And yet in-housing continues to stir debate: can it really be better, faster and cheaper?
It can and is, says Simon Martin, founder and chief executive of OLIVER, arguably the world’s only company to exclusively build and run in-house agencies for brands, with clients including BMW, Barclaycard and Unilever.
“Technology created an explosion of channels and content, but brand budgets stayed the same,” he explains. “This led to a massive need for digital and operational transformation in marketing functions, and an appetite for in-housing.”
Proven to offer transparency, agility, creativity and, of course, cost-savings at a time when it’s desperately needed, the value of in-housing can no longer be debated. What was once a trend is now the mainstream model.
Martin says: “We’ve spent 15 years demonstrating how it can work for different kinds of businesses, as one size does not fit all. The question from marketers now is, ‘how should we do it?’”
How to in-house when no in-house team is the same?
Smart chief marketing officers will think broadly when navigating a shift to in-housing. Naturally, there are operational challenges. But there are also multiple ways to seemingly “in-house”. So which is the right way?
Brands can build a team to retro-fit the capabilities of their current agency suppliers or grow the capabilities themselves. Then there are bespoke models, such as OLIVER’s, which plug outside capabilities into a brand’s world via a custom-built team.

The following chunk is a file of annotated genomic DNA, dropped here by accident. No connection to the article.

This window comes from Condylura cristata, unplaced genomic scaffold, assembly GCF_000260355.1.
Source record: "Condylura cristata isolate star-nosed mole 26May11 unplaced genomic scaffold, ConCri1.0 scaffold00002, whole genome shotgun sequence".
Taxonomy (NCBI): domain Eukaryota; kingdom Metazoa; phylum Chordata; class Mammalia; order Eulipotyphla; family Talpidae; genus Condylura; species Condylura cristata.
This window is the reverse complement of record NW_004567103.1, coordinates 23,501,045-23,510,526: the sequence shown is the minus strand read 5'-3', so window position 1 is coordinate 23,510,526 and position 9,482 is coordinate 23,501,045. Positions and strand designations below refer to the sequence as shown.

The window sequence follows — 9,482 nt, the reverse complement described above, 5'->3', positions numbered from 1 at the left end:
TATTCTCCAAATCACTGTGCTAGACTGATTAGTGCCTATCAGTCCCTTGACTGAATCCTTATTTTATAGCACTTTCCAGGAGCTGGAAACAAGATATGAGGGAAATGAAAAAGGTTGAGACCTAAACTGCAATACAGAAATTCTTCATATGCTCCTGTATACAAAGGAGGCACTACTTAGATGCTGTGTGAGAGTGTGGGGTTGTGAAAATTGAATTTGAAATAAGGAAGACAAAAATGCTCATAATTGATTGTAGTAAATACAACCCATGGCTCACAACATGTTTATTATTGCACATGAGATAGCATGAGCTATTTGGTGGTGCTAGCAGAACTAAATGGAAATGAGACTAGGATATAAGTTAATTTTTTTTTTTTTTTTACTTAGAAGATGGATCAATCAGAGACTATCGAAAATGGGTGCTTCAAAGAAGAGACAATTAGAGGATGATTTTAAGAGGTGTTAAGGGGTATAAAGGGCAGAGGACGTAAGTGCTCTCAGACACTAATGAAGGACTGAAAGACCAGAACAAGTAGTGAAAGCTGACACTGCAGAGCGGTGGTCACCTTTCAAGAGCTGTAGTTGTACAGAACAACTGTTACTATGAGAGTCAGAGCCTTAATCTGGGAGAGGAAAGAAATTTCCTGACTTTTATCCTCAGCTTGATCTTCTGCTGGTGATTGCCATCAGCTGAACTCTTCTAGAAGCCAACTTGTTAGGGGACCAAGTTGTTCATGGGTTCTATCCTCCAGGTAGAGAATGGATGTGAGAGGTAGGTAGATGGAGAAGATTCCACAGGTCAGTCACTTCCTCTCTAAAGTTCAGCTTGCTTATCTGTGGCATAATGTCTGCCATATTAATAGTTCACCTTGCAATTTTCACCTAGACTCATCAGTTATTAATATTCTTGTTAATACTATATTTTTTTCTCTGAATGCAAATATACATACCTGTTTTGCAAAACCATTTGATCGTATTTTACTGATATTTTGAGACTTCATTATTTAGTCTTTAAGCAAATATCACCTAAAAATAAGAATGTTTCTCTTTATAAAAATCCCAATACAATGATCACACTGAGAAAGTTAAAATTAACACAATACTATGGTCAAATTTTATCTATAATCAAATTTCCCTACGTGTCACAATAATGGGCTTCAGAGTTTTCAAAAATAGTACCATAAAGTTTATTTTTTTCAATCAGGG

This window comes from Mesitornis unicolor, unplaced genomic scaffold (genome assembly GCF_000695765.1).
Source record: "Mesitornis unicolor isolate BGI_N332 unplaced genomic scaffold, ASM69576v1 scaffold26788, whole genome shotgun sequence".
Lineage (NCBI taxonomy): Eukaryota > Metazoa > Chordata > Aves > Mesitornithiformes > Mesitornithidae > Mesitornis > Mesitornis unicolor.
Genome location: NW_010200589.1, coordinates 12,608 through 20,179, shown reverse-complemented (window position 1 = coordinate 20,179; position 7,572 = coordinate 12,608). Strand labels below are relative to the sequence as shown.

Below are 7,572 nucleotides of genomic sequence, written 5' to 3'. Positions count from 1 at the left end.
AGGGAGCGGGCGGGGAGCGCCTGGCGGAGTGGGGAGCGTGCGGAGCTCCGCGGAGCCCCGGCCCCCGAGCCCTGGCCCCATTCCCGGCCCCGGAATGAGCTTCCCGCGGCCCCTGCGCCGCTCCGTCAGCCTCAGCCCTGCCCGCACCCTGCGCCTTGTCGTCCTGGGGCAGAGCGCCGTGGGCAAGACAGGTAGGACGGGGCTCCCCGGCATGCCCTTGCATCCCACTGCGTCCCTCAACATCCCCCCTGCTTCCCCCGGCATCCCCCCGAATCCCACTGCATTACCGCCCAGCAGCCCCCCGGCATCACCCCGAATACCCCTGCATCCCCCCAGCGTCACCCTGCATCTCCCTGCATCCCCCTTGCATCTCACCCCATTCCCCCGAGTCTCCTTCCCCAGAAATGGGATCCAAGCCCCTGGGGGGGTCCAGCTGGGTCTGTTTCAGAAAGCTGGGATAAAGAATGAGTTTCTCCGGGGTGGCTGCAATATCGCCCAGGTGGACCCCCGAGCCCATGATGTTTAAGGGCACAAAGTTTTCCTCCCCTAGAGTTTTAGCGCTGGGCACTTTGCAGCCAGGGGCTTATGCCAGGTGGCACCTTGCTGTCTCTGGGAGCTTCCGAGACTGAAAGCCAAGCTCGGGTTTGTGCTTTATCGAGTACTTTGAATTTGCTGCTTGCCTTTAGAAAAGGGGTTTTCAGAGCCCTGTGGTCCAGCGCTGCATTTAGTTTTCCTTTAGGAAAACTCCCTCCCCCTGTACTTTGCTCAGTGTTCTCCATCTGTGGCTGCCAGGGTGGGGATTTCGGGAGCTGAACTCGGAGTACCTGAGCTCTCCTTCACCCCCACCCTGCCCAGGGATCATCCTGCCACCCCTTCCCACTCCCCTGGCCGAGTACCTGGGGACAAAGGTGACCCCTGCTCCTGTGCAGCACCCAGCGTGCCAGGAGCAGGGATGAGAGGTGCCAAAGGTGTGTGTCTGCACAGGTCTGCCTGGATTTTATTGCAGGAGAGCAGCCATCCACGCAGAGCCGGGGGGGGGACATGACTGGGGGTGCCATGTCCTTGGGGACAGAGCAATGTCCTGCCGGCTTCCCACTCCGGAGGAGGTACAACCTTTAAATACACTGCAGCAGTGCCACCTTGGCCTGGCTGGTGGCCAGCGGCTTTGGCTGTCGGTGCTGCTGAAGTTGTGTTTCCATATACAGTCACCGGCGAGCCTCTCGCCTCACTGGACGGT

“It takes a long time to find the right solution. It’s why we blend people, process and technology to give brands their own tailored agency, which can then be instantly scaled and modified as new needs arise,” says Martin.
“Many corporate environments aren’t a natural fit for creatives, strategists and technologists. For businesses choosing to build their own in-house teams therefore, it means learning non-core capabilities to get to great work.”
OLIVER’s “out of the box” solution protects marketers from having to figure it out themselves. “Our proprietary model offers proximity to the brand as well as the freshness of external creative hubs, offshore teams and technology networks,” adds Martin.
Better work for less money
In the case of in-housing, it’s clear to see why bringing marketing capabilities closer to marketers is a no-brainer.
“Understanding our clients’ priorities from the inside helps us do better, more contextualised and immediate work for them,” says Martin. “Take Unilever. Since launching in 2016, their in-house operation U-Studio has grown to 21 locations across 18 countries. They’re the perfect example of marketers migrating from an interruption-based model to a model focused on permission and precision.”
And that’s the key differentiator. The success of marketing functions today lies in the level of knowledge they have about their buyers’ behaviour. This requires a deep proximity of thinking between brands and their partners - which is something only in-housing can achieve.
“We have a deliberate organisational design for this, made up of 80 per cent creatives and 20 per cent management. That’s compared to the 50:50 split of most traditional setups, which operate at a slower pace, are remote and more expensive,” says Martin.
Looking to the future, the demand for these efficiencies looks set to get stronger as brands become increasingly data and digital media-driven.
“We’re seeing brands reorganise every area of their marketing supply chain to look at how they drive performance. But to achieve this, they need to be brave and experiment with new ways of working. That’s the biggest test for advertisers today.”
For more information please visit www.oliver.agency